Sunday, March 6, 2016

Review: The Winged Histories

The Winged Histories
by Sofia Samatar

Format: Hardcover, 337 pages
Publisher: Small Beer Press
Cover Art: Kathleen Jennings
Release Date: March 16, 2016
ISBN-13: 978-1618731142

"Four women — a soldier, a scholar, a poet, and a socialite — are caught up on opposing sides of a violent rebellion. As war erupts and their loyalties and agendas and ideologies come into conflict, the four fear their lives may pass unrecorded. Using the sword and the pen, the body and the voice, they struggle not just to survive, but to make history."

Sofia Samatar's debut novel was the lovely A Stranger in Olondria, released in 2013, about a young island boy who journeys with his father, a trader, to the empire of Olondria, and becomes haunted by a ghost.  The Winged Histories is the follow-up story.  It's billed as a "companion novel" rather than a sequel as only two minor characters from the first book show up here and the main plot is not directly connected.  So while it's not necessary to have read A Stranger in Olondria in order to read The Winged Histories, I would recommend it if only because it was a great read. 

The Winged Histories is itself a fantastic novel.  Like I previously stated, it's not a direct sequel, taking tensions simmering in the background of the first book and putting them center stage here.  The story is of a civil war, however, the conflict is not just political, but also cultural and religious as well.  There also seems to be an undercurrent of an ancient Olondrian superstition running through this too.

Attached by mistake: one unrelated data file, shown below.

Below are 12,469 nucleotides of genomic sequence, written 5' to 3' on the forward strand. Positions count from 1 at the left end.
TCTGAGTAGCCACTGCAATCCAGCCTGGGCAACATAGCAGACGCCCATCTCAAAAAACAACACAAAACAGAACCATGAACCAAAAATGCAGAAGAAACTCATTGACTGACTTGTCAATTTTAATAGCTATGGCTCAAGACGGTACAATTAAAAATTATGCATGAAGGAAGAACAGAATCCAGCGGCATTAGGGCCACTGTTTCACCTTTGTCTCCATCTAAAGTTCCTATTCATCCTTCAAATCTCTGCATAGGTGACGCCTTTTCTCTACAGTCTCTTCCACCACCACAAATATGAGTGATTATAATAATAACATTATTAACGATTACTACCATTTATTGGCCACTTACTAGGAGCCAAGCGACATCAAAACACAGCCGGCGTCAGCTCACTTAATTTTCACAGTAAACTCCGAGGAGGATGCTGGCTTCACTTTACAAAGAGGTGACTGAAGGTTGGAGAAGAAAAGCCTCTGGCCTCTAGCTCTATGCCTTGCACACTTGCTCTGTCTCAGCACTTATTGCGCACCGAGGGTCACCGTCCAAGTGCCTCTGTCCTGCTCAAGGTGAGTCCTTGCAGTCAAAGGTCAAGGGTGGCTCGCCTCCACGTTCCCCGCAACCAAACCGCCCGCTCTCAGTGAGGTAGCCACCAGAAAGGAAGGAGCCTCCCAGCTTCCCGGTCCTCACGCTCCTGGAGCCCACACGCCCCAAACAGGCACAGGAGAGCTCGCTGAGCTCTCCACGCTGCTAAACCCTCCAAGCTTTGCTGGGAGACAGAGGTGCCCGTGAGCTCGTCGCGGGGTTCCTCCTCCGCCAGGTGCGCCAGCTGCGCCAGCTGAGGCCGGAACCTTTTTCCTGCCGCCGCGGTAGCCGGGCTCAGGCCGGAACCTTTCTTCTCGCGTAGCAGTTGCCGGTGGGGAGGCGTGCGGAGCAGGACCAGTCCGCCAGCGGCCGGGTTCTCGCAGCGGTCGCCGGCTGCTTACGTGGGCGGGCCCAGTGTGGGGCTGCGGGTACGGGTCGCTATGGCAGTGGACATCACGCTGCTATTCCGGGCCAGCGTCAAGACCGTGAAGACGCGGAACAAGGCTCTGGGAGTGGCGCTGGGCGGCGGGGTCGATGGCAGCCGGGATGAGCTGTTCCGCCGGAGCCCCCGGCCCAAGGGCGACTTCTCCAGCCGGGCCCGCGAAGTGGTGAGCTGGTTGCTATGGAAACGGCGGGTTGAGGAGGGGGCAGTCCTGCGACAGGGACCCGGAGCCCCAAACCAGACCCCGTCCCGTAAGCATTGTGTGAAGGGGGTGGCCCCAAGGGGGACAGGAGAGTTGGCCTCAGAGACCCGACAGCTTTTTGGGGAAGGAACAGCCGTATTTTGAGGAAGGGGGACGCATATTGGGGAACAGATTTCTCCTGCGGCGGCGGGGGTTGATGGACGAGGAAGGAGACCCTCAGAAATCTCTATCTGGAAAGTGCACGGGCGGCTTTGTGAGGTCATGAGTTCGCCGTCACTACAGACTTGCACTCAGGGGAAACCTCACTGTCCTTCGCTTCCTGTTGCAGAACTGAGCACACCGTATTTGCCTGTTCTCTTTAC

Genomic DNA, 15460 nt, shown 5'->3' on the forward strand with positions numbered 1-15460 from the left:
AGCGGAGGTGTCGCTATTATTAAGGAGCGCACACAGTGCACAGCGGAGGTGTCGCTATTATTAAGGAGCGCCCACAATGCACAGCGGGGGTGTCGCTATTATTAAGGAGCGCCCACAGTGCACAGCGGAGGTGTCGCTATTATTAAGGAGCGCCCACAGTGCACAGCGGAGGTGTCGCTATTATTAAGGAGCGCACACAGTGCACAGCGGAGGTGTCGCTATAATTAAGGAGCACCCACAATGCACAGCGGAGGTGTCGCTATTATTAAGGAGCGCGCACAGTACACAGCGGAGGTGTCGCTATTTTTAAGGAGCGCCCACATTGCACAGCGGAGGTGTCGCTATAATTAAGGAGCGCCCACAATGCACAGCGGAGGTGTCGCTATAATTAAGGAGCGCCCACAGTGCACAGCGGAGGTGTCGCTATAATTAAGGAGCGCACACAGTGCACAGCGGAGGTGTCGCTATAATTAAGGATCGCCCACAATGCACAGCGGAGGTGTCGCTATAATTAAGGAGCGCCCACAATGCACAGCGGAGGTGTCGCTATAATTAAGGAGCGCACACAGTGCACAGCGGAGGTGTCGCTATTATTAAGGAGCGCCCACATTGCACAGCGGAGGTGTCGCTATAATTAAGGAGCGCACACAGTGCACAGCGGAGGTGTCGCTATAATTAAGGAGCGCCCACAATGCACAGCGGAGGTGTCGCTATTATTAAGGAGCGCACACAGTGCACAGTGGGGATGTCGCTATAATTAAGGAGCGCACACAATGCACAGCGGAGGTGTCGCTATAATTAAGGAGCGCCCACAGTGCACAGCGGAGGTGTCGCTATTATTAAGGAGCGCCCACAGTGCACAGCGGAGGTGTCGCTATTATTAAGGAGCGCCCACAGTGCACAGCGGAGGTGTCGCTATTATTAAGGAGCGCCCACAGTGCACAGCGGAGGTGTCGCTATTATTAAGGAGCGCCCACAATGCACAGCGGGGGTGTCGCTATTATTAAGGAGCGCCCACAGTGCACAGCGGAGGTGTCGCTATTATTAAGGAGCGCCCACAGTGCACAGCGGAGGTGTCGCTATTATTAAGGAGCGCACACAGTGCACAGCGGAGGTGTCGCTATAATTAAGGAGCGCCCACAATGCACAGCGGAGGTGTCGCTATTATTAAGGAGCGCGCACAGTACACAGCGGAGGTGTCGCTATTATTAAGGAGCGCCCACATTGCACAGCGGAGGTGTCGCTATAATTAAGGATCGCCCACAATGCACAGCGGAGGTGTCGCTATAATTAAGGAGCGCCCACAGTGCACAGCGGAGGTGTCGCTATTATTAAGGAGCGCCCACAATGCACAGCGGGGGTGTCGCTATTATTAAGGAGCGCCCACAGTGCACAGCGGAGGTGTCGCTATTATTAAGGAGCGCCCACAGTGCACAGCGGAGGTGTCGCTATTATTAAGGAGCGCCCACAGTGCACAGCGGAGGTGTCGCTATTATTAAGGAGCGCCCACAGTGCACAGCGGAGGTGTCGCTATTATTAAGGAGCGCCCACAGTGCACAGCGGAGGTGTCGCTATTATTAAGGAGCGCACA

Like the blurb above says, the story follows four women on various sides of the civil war.  Tavis/Tav is a girl from a noble family who defies her family to become a soldier and joins her cousin in launching a rebellion.  Tialon is the scholar, the daughter of a priest of a cult that has supplanted the land's primary religion.  Seren is a woman of a nomadic tribe often persecuted by the other ethnic groups and is also Tav's lover.  Siski is Tav's sister and is the socialite, who has rejected her cousin and comes to regret it later.

While the book deals with heavy themes of war and religion, it's more concerned with the effect on the characters and how each woman has made an impact on history.  After an opening chapter that was slightly incoherent (perhaps deliberately?), the story is easy enough to follow, though it does jump back and forth between narratives and chronologies.  I believe readers who are patient though will be rewarded.  The prose is excellent.  Samatar can certainly write and knows what she's doing. 

The Winged Histories is a fantastic, wonderful book and companion novel to the also lovely A Stranger in Olondria.  Very highly recommended. 

Rating: 9/10.

No comments: